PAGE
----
Synthetic fuels and light olefins from biomass residues, carbon dioxide and electricity: Performance and cost analysis: Dissertation

Ilkka Hannula

    Research output: ThesisDissertationCollection of Articles


    The objective of this compilation dissertation is to examine and compare the technical and economic feasibility of selected large-scale plant configurations capable of producing synthetic fuels or chemicals from renewable feedstocks. The evaluation of technical performance is based on mass and energy flows calculated with ASPEN Plusr simulation software. The investment costs and the sensitivity of overall economics to different price assumptions are investigated with a spreadsheet based tool. The production of synthetic fuels from CO2, water and electricity is an emerging process alternative, whose feasibility against gasification-based production is evaluated in detail. Three basic production routes are considered: (1) production from biomass residues via gasification; (2) from CO2 and electricity via water electrolysis; (3) from biomass and electricity via a hybrid process combining elements from gasification and electrolysis. Process designs are developed based on technologies that are either commercially available or at least successfully demonstrated on a pre-commercial scale. The following gasoline equivalent production cost estimates were calculated for plants co-producing fuels and district heat: 0.6-1.2 /Lgeq (18-37 /GJ) for synthetic natural gas, 0.7-1.3 / Lgeq (21-40 /GJ) for methanol and 0.7-1.5 /Lgeq (23-48 /GJ) for gasoline. For a given end-product, the lowest costs are associated with thermochemical plant configurations, followed by hybrid and then by electrochemical plants. Production costs of gasification-based configurations can be further reduced by five per cent, if filtration temperature can be successfully elevated from its present 550 °C level to the target of 850 °C. The results of this thesis can be used to guide future process development work towards configurations identified as best candidates for near-term deployment at scale. The results can also be used by the industry and the government to make rational decisions about development projects and policy measures that will help renewable fuel technologies to reach a self-sustaining growth path.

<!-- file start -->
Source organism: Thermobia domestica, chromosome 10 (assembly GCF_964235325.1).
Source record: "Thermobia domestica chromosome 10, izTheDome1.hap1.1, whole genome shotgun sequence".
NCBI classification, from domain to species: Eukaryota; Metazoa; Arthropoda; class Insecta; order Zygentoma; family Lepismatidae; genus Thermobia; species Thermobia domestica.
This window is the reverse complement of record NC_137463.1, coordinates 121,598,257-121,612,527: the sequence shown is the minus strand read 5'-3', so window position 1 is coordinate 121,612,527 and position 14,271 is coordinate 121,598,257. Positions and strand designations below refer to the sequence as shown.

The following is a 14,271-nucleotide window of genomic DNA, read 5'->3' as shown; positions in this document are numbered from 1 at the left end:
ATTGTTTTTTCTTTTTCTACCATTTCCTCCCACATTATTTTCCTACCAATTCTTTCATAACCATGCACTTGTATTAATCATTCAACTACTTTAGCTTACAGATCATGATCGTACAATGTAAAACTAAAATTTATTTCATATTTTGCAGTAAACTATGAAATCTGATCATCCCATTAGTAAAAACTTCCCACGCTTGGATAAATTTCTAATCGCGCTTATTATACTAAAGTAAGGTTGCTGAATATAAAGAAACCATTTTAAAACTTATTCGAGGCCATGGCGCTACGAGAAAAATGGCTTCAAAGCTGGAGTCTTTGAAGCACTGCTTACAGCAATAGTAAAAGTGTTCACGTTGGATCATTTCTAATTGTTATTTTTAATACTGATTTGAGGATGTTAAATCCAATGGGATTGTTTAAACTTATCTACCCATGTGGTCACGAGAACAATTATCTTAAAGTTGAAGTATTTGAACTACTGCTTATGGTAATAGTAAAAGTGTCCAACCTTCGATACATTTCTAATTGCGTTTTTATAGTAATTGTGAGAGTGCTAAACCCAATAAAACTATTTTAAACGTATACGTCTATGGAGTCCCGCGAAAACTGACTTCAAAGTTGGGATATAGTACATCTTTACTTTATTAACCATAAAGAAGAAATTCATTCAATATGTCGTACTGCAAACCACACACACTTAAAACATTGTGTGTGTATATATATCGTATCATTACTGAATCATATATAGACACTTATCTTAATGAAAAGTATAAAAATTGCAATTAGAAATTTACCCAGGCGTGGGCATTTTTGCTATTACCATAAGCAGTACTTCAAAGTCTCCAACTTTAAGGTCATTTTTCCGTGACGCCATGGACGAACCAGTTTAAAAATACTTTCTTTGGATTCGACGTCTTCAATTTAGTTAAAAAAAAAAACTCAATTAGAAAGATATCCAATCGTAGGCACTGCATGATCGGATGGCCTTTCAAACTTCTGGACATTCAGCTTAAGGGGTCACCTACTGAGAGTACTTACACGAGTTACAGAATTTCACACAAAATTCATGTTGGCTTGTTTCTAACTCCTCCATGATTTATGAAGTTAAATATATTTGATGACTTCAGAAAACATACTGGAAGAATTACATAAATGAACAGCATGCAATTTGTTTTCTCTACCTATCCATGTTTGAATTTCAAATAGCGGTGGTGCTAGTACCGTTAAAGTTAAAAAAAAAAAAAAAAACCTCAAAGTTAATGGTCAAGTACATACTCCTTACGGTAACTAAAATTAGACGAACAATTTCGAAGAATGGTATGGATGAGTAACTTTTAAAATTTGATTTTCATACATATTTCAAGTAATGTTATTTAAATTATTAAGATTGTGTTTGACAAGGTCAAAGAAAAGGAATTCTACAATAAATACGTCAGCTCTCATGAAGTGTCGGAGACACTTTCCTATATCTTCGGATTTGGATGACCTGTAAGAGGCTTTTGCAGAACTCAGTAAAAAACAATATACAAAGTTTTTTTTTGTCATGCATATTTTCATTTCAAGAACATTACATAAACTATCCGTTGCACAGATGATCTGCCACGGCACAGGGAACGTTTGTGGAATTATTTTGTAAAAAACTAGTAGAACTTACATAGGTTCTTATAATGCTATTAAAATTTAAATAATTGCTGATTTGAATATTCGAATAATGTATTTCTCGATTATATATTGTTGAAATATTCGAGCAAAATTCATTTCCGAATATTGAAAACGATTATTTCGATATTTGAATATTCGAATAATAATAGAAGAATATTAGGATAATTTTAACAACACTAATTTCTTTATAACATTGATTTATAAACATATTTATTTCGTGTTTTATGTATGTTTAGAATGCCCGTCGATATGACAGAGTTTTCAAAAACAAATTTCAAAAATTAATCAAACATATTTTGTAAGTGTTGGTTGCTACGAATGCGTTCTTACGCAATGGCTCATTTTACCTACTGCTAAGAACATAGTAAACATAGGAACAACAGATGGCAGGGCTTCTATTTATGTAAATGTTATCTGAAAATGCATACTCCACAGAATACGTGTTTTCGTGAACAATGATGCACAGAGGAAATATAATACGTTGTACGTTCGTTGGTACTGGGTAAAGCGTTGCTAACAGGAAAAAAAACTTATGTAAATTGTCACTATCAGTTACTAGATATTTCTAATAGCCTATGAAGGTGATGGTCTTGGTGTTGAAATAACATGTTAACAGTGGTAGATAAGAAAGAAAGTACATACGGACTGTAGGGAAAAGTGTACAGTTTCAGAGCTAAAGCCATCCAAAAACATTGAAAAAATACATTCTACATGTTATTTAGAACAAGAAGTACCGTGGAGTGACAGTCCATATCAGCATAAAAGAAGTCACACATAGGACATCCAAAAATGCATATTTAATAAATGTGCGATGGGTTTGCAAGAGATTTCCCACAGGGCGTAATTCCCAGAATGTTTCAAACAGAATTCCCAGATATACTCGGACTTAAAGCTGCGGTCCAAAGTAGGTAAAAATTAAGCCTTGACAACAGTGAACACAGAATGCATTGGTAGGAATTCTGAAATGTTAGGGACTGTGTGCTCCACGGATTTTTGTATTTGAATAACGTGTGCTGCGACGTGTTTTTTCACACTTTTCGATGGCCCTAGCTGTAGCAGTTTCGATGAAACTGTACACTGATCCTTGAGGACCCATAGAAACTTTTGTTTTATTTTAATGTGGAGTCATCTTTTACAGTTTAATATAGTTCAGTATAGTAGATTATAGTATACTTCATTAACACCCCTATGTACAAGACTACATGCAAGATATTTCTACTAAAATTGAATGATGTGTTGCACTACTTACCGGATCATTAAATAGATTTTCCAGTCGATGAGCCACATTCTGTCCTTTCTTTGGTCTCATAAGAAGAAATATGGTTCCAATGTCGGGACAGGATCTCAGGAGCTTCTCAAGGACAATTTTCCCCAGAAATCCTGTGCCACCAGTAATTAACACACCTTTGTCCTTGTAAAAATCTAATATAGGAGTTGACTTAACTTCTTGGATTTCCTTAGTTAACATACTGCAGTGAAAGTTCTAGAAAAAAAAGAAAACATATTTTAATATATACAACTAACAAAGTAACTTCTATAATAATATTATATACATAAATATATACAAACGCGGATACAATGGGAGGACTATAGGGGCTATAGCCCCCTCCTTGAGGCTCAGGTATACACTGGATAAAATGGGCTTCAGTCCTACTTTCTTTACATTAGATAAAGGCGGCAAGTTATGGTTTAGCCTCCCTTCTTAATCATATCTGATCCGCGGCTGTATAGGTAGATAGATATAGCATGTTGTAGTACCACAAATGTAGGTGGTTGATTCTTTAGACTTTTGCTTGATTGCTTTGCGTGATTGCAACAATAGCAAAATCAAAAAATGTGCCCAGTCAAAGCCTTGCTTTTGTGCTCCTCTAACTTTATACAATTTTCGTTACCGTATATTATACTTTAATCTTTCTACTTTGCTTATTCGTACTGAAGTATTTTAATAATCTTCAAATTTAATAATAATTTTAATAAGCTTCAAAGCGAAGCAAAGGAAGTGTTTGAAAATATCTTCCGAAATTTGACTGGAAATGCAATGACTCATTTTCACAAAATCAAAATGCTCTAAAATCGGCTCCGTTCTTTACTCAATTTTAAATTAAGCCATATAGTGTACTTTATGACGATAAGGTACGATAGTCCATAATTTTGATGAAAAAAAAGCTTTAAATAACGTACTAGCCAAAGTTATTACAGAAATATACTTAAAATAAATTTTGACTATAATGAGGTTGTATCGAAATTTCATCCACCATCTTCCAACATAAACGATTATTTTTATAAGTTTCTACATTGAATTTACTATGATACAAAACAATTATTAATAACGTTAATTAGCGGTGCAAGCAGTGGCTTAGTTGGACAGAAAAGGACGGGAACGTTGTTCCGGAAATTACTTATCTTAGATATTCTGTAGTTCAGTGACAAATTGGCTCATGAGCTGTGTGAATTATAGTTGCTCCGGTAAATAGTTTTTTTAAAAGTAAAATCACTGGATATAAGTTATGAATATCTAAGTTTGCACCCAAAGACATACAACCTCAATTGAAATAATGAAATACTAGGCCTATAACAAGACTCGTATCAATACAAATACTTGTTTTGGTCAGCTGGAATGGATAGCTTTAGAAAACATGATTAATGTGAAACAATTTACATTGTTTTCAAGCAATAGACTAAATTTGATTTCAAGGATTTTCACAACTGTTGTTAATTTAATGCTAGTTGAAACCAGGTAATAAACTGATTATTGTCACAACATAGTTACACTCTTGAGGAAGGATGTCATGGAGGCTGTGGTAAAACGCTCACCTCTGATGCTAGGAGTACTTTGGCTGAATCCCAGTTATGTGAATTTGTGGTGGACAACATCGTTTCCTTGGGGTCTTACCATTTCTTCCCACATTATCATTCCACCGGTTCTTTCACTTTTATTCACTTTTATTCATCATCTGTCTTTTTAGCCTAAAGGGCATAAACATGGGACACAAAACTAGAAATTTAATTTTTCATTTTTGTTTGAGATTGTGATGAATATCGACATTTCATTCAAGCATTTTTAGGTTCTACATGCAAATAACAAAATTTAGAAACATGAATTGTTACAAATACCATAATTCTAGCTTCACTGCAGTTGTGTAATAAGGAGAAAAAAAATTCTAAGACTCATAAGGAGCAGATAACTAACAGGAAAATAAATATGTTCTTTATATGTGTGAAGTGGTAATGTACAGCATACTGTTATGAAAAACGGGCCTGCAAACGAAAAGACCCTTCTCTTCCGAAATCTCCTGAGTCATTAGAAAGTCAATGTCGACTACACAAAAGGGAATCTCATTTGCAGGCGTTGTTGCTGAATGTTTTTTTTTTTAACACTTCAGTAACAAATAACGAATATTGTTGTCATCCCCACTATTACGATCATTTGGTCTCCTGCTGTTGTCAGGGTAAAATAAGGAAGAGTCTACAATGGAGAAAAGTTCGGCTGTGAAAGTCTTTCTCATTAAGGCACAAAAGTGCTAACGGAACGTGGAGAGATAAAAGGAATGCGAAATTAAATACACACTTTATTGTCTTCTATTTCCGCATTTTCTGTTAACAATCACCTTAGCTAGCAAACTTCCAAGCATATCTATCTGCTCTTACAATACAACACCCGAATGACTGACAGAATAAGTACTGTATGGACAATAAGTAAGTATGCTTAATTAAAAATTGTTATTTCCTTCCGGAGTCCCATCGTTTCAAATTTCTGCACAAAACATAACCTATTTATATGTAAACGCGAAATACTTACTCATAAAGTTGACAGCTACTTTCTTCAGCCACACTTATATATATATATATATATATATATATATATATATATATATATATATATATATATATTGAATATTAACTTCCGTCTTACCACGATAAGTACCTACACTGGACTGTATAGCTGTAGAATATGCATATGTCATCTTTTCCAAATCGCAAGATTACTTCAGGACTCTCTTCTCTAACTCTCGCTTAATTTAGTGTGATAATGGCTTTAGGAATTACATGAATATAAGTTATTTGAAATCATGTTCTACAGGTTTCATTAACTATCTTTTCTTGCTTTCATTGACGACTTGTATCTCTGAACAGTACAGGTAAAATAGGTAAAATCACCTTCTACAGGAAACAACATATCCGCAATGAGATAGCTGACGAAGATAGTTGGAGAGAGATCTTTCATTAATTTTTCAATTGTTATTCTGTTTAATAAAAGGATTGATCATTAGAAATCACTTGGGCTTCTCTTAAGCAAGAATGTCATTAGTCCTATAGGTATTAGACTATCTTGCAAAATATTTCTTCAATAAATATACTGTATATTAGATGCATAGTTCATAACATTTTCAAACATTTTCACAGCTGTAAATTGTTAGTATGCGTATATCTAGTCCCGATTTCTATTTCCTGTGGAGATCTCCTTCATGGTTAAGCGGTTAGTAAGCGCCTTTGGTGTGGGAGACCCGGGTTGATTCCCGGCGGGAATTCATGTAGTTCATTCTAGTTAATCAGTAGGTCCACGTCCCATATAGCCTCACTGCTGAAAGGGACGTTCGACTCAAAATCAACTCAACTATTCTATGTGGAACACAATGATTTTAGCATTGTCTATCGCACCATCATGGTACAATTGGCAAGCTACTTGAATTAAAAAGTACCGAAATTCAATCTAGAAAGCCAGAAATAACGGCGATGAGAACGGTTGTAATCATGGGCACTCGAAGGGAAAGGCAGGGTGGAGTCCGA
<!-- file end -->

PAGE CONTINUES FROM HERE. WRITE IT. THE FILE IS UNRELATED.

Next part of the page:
Original languageEnglish
    QualificationDoctor Degree
    Awarding Institution
    • Aalto University
    • Ahtila, Pekka, Supervisor, External person
    • Kurkela, Esa, Advisor
    • Solantausta, Yrjö, Advisor
    Award date16 Oct 2015
    Place of PublicationEspoo
    Print ISBNs978-951-38-8342-3
    Electronic ISBNs978-951-38-8343-0
    Publication statusPublished - 2015
    MoE publication typeG5 Doctoral dissertation (article)


    • forest residues
    • gasification
    • reforming
    • electrolysis
    • synthetic fuels
    • light olefins
    • district heat


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